Emma Stone as Billie Jean King and Shia LaBeouf as John McEnroe go head-to-head this autumn. Our critic plays umpire
Tennis addicts can rest easy in the sense of staying up all night to watch tennis. Somewhere in the world an important tournament is under way and on subscription TV. The less seriously committed are faced with the long inter-slam drought between the US and Australian Opens. Fortunately palliatives are at hand in the form of two movies, Battle of the Sexes and Borg vs McEnroe.
The first film is about the 1973 match between Billie Jean King and the self-proclaimed male chauvinist pig and former world No 1 Bobby Riggs; the second focuses on the 1980 Wimbledon final. They are linked by the way that in 2000 Donald Trump offered John McEnroe a million dollars to play either of the Williams sisters at one of his hotels. As McEnroe recounted in his 2002 autobiography Serious, the sisters claim that they could beat ranked male players prompted him to respond that any respectable male player, be it a top college competitor, a senior player, or a professional, could beat them. Trump stumped up the money but the Williamses came to their senses and put out a statement that they didnt want to play against an old man.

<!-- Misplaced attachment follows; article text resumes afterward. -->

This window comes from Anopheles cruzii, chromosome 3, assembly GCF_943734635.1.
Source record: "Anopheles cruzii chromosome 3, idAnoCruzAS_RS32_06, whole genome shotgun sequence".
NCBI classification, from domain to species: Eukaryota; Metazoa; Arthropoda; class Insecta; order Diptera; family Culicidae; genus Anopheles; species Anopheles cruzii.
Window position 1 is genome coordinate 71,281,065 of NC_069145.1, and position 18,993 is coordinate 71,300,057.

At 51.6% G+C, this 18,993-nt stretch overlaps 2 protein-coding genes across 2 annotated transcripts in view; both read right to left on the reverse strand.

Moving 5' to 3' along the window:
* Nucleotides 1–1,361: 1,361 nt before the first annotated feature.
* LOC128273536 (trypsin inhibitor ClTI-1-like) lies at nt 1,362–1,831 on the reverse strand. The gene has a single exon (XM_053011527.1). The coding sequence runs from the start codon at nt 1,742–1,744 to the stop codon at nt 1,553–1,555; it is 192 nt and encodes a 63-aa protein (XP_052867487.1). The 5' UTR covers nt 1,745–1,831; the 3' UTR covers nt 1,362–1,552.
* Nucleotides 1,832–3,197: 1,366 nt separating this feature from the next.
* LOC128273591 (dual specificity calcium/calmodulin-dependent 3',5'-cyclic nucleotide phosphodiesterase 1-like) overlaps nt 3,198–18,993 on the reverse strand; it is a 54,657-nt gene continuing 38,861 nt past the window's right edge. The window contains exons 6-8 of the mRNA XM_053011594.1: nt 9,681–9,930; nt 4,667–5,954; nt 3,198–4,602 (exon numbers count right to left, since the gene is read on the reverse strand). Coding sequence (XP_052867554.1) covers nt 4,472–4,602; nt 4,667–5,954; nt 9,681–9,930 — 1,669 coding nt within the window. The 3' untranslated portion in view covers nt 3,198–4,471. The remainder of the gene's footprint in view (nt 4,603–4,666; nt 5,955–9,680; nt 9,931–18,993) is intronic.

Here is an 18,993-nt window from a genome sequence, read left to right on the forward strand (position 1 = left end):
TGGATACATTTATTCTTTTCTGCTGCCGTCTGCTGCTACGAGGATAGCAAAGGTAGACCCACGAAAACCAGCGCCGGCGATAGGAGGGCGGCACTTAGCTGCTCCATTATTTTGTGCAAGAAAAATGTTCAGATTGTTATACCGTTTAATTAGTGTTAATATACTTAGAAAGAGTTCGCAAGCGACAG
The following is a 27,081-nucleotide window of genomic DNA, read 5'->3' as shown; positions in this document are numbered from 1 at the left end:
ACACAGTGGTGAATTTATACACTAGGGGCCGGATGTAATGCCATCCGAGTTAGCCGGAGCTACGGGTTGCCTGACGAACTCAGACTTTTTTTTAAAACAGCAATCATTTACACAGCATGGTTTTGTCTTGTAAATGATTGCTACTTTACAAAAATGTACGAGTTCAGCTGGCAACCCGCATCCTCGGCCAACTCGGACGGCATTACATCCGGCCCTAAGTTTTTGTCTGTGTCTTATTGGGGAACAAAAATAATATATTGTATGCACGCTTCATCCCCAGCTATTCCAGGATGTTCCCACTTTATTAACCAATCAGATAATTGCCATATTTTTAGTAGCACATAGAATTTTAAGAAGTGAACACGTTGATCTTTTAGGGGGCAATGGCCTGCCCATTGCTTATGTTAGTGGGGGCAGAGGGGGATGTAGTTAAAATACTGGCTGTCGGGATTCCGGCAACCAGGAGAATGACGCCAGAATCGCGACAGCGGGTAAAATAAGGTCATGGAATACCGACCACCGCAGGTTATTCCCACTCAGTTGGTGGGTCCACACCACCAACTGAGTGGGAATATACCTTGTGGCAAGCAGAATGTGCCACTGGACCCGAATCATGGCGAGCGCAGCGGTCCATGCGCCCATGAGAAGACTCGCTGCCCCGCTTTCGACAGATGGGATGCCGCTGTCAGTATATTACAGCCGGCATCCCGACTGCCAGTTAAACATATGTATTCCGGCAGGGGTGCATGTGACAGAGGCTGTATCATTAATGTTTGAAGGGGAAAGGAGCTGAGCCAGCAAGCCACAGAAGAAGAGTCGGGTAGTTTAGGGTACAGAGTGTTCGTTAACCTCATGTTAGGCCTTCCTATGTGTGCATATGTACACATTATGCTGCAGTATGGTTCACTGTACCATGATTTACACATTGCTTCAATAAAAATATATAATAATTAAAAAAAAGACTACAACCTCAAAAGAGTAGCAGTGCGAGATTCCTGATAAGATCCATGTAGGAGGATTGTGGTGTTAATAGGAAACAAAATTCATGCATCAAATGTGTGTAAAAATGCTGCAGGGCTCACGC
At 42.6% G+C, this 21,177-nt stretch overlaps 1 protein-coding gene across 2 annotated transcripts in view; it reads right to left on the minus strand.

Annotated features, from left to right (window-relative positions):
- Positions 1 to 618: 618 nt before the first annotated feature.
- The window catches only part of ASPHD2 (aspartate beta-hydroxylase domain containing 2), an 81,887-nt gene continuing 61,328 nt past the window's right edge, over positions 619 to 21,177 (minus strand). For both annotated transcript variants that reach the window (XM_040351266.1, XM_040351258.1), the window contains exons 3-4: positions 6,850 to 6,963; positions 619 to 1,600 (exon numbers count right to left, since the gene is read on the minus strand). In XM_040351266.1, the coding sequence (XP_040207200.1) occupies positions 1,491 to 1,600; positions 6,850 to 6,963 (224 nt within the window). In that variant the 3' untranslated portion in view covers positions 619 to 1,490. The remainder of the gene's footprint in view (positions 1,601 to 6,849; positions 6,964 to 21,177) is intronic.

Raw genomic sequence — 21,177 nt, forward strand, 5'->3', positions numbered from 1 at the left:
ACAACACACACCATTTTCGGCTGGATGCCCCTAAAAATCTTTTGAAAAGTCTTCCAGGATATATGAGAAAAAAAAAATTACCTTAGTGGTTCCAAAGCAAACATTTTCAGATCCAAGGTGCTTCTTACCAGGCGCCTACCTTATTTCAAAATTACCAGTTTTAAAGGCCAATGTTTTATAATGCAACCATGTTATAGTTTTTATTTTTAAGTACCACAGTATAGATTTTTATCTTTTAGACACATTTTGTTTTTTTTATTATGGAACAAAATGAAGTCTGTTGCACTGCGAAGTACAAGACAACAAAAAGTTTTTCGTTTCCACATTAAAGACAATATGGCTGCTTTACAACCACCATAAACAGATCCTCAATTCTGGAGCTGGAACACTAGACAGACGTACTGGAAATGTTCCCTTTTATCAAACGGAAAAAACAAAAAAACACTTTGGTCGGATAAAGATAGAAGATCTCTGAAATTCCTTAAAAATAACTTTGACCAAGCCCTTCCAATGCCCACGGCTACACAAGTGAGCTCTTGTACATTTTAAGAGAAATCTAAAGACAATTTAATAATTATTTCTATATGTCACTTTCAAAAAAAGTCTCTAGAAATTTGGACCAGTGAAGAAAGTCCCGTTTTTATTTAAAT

That was the end of that until this summer when McEnroe published a sequel, But Seriously a book even well-disposed critics had trouble taking seriously and, possibly as a controversy-provoking way to nudge it up the rankings, ventured the opinion that Serena would be ranked around 700 on the mens tour. She volleyed back that he should respect her privacy at about the time that she had appeared naked and pregnant on the cover of Vanity Fair. History has a way of repeating itself, first as farce and then as farce.
The difference is that the first time around, when 29-year-old King played the 55-year-old Riggs, it was precisely the farcical nature of the encounter that made it so serious. Riggs, as King understood, was a clown and a hustler, and the more ridiculous his antics the more demeaning it would be if she lost. Especially since he had already beaten Margaret Court who, exactly as predicted, wilted under the pressure of the occasion. So while Riggs did everything he could to publicise the forthcoming bout, King trained for it.
Since all of this build-up, match and aftermath was filmed, recut and retold in an excellent recent documentary, the question is whether there was any need to re-enact the story in a biopic. Perhaps the fact that there was no need freed the film-makers Jonathan Dayton and Valerie Faris to come up with a striking piece of cinema in a way that the similarly superfluous Selma never managed.